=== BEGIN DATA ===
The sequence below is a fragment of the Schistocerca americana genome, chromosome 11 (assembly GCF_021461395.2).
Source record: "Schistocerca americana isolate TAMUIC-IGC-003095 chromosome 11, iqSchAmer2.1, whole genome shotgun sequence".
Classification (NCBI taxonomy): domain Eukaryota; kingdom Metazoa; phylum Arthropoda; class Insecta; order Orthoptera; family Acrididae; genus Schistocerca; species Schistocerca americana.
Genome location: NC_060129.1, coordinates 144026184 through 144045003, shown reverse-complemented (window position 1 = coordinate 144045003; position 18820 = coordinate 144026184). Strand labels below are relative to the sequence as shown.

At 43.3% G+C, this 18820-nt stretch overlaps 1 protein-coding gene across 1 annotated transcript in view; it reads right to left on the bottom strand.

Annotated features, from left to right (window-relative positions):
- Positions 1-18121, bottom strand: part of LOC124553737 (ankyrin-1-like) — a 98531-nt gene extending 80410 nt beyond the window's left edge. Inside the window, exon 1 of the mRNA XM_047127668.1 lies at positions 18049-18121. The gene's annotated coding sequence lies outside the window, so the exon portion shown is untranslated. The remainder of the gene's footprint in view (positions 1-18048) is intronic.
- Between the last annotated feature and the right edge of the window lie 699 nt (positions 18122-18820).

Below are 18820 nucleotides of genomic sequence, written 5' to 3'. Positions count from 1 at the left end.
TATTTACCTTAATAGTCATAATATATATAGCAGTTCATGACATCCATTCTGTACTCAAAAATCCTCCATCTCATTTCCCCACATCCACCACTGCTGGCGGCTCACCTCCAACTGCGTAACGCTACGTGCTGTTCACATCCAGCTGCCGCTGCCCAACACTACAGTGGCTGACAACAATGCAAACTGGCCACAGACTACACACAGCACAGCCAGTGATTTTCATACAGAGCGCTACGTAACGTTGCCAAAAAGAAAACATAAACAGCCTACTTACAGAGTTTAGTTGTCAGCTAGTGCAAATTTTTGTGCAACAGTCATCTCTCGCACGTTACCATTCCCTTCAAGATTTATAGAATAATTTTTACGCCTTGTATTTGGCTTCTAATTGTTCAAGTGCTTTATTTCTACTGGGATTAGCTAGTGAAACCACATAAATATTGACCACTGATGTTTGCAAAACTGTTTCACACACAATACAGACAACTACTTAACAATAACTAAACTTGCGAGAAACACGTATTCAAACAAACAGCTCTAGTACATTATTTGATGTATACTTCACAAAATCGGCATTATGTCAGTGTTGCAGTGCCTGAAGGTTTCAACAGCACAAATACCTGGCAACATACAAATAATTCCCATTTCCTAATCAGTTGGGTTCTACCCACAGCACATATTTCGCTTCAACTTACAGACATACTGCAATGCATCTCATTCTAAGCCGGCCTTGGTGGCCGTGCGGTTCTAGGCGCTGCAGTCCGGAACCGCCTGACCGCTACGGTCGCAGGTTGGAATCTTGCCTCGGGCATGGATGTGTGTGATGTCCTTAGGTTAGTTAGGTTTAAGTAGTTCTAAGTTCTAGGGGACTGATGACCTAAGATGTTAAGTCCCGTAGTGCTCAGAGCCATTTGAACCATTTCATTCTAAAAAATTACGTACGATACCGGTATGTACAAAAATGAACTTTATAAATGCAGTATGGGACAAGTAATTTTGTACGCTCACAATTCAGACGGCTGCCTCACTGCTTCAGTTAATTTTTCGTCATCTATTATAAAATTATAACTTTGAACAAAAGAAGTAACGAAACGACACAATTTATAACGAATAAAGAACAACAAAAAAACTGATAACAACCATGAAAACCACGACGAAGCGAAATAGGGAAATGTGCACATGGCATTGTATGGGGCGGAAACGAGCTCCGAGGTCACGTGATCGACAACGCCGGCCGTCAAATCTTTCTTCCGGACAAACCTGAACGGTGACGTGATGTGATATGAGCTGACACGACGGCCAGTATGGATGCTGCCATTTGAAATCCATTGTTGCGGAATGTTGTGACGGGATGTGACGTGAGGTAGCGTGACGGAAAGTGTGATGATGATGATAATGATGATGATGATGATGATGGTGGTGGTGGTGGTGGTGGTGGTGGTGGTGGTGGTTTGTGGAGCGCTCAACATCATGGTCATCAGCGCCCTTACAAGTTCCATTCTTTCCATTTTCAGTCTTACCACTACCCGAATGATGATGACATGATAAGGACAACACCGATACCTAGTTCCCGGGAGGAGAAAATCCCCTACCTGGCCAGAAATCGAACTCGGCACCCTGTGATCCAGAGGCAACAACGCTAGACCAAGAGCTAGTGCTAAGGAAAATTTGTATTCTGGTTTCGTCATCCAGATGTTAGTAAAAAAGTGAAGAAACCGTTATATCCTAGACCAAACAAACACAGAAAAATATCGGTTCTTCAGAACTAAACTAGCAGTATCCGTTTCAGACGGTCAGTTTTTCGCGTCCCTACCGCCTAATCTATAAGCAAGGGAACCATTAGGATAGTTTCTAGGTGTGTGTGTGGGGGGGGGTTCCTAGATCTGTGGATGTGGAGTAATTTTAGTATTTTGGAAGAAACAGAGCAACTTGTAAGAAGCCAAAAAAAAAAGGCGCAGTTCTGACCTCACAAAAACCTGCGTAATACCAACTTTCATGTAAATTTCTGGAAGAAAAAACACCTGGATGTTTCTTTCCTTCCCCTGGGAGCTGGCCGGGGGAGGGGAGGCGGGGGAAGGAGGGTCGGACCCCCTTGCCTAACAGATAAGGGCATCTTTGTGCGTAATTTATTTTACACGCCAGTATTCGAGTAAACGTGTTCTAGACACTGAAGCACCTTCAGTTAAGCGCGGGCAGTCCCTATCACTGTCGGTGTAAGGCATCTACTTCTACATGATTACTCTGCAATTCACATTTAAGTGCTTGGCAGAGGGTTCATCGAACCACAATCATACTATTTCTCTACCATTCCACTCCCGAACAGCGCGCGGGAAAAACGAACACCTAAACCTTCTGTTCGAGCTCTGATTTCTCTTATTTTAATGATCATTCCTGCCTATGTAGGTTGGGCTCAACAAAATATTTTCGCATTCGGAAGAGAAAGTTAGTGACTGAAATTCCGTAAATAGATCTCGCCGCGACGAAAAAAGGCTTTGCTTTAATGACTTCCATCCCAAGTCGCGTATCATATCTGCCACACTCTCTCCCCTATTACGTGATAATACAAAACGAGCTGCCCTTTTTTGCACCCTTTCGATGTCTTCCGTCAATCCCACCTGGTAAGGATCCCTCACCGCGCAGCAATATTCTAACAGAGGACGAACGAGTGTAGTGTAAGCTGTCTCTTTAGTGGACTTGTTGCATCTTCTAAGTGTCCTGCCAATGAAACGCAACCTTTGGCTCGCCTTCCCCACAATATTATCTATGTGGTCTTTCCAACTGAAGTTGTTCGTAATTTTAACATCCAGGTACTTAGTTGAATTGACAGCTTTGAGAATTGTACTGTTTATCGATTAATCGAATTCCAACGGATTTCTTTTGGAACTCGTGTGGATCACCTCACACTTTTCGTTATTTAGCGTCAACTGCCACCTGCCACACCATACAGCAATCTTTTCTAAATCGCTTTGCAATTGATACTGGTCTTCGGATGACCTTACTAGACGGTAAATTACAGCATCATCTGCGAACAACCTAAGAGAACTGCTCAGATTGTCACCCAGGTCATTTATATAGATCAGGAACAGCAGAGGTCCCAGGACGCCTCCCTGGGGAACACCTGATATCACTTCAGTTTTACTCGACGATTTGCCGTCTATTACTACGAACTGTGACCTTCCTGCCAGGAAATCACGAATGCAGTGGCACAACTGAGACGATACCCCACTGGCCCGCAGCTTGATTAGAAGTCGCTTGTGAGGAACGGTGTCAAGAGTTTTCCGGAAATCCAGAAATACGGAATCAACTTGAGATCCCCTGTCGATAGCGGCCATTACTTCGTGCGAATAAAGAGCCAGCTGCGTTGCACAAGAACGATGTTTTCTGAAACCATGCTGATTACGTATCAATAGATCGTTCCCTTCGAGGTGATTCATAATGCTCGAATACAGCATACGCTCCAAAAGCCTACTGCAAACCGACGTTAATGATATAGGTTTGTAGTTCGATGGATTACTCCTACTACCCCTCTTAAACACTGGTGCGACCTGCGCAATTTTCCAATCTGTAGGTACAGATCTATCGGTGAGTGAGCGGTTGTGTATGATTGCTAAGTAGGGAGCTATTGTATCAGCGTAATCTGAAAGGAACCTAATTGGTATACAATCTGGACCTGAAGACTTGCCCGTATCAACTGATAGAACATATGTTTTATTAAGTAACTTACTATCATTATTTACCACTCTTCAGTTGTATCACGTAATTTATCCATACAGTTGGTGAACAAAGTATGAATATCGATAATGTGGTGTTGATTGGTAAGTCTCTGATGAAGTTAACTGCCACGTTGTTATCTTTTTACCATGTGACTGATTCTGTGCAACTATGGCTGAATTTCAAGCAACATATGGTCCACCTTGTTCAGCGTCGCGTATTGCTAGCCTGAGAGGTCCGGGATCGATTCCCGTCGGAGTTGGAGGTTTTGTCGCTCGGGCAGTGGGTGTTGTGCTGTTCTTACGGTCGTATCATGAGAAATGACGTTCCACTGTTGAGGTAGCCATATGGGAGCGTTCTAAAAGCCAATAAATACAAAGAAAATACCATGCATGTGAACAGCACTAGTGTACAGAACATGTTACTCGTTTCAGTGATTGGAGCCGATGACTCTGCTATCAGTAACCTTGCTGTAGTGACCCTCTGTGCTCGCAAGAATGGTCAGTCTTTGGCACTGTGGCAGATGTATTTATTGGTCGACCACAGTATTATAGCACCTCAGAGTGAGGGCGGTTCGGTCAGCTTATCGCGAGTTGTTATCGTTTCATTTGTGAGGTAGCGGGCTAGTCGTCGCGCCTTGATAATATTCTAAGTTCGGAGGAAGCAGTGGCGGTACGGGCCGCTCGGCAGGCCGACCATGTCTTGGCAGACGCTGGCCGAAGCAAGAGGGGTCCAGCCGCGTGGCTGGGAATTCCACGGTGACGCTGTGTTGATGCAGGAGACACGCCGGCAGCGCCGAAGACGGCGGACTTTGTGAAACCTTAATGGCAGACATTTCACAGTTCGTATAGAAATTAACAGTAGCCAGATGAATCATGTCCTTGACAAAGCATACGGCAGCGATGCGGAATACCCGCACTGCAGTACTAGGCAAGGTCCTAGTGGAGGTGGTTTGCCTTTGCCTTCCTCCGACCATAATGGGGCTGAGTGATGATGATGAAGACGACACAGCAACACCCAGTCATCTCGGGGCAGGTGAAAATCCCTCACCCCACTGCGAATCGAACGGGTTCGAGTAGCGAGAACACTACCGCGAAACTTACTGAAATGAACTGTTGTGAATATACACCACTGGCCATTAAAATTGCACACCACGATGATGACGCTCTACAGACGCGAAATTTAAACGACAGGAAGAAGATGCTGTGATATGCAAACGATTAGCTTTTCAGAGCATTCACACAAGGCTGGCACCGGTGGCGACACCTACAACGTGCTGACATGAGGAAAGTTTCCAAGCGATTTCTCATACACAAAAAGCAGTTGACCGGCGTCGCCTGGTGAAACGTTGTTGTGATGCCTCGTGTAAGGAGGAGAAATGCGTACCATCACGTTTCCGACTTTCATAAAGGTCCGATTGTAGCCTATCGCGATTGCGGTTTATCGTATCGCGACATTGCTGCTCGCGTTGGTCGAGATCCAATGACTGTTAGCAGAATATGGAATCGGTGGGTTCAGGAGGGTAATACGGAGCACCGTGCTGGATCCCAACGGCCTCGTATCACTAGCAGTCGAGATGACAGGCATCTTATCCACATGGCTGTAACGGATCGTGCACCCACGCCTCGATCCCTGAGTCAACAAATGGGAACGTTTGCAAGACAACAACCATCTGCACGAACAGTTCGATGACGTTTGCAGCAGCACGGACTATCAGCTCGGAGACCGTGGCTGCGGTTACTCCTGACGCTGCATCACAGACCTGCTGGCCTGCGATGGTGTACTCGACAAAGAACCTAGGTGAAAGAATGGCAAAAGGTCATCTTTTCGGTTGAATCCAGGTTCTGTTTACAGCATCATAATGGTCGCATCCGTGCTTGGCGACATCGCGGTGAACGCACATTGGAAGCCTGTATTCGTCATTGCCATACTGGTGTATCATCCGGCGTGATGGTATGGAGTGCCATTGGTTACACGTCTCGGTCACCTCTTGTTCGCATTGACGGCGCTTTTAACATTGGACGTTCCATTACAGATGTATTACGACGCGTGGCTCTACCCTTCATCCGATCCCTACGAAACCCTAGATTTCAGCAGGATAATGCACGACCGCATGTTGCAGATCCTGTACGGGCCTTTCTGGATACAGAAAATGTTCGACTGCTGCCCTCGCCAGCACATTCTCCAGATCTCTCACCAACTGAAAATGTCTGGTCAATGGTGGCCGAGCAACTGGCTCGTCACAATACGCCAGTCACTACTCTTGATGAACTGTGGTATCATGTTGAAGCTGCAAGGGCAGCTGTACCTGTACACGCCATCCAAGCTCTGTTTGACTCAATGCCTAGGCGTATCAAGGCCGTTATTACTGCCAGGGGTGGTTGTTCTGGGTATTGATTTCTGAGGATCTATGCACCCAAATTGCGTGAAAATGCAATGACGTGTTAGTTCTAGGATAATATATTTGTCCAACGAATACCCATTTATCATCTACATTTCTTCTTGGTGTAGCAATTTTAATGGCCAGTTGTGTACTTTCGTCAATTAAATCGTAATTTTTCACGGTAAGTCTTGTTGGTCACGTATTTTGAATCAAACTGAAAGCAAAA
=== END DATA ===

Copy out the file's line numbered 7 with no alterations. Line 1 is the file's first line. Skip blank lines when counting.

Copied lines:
- Positions 1-18121, bottom strand: part of LOC124553737 (ankyrin-1-like) — a 98531-nt gene extending 80410 nt beyond the window's left edge. Inside the window, exon 1 of the mRNA XM_047127668.1 lies at positions 18049-18121. The gene's annotated coding sequence lies outside the window, so the exon portion shown is untranslated. The remainder of the gene's footprint in view (positions 1-18048) is intronic.